From the Wild: We watch for water fowl, heading north, stopping by at the pond above the canyon.
Cow stories: Mesa Top cows and Jim Miller Ayrshire project: Last week’s momma has just had her calf, a rather big boy. As sometimes happens with first time calves, she is confused. She sure knew right away that he was hers to protect, but she didn’t clean him up. The licking of the mother cow is part of what encourages the newborn to get up and look for a nipple, so he was just as confused, lying on the ground, covered with amniotic fluid and birth sack, blinking and sputtering and shivering.
It is hard to say how long after the birth it was when Steve found them in this state, but probably no more than 10 or 15 minutes. He was able to distract momma just a little and to vigorously rub and towel off her little one and help him get up, but just being in the area made momma very nervous, so Steve had to get out of there. From a distance he observed her paying the little one more attention, licking and nudging, and he stood up without help. At that point the best thing to do is leave them alone and give them time to figure things out.
Checking in on them 15 minutes later the little one was on his feet and nursing vigorously, the suckling sound could be heard over the wind, across the coral. His tail was flipping back and forth as he nursed, and he finished off one quarter while Steve watched and moved on to the next. So far so good…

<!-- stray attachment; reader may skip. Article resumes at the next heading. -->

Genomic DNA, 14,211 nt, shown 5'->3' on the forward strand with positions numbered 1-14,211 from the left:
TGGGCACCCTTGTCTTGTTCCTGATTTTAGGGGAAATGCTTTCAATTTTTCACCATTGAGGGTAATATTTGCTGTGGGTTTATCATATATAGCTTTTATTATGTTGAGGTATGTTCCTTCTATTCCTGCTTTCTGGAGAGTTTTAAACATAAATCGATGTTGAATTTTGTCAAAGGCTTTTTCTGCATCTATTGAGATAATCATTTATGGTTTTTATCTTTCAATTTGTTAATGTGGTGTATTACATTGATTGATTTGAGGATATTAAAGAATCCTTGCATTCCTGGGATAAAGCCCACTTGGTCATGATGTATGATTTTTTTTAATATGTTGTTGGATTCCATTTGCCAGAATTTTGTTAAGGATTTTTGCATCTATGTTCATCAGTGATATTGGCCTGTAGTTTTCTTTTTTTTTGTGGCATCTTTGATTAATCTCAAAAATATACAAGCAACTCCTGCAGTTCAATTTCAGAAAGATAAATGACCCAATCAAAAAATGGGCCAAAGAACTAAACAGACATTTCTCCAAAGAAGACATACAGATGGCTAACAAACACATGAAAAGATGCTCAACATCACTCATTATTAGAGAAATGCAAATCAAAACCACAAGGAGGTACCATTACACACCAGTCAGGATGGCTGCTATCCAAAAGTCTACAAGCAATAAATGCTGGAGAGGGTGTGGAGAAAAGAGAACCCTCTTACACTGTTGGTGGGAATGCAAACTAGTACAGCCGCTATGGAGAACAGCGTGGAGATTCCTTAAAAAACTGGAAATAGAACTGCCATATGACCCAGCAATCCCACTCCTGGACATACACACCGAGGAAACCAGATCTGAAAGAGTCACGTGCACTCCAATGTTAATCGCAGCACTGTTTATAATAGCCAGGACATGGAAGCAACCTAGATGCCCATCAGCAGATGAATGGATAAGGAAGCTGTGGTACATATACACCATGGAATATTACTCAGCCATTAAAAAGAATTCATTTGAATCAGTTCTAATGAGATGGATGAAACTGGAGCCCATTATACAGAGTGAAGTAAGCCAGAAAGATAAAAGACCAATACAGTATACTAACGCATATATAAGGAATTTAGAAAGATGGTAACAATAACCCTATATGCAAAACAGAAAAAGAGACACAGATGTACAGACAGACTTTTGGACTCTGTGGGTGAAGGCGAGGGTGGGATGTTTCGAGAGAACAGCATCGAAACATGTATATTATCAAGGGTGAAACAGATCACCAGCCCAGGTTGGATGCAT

Meat and animal protein update: No schedule yet for Mesa Top Beef processing. Will keep you posted. But we will soon begin offering again our young roosters. Back in the day we hatched a lot more of our own chick, and raised the males for meat. They are very flavorful but are nothing like a typical broiler. The meat is mostly dark and they do not become at all tender unless “brined” and/or slow cooked. They are very much a “slow food”. We plan to return them to marketplace availability for $3.50 per lb with a $10 deposit placed with order. They typically weigh 4 to 5 lbs.
Cheese making update: See above, the fall resumption of milking is immanent. The plan is for the new momma cow who just had her calf will be trained to stanchion and then the 3 who are out on pasture will be brought in and at least one will join her on the milk line.
Thank you for your investment in family and local and regional agriculture. We appreciate your support as we work to improve the CSA as a vital element of our local and regional food system!
Our farms and farmers thank you for your support,
The Warshawer/Swendson/Agard Family
Beneficial Farm CSA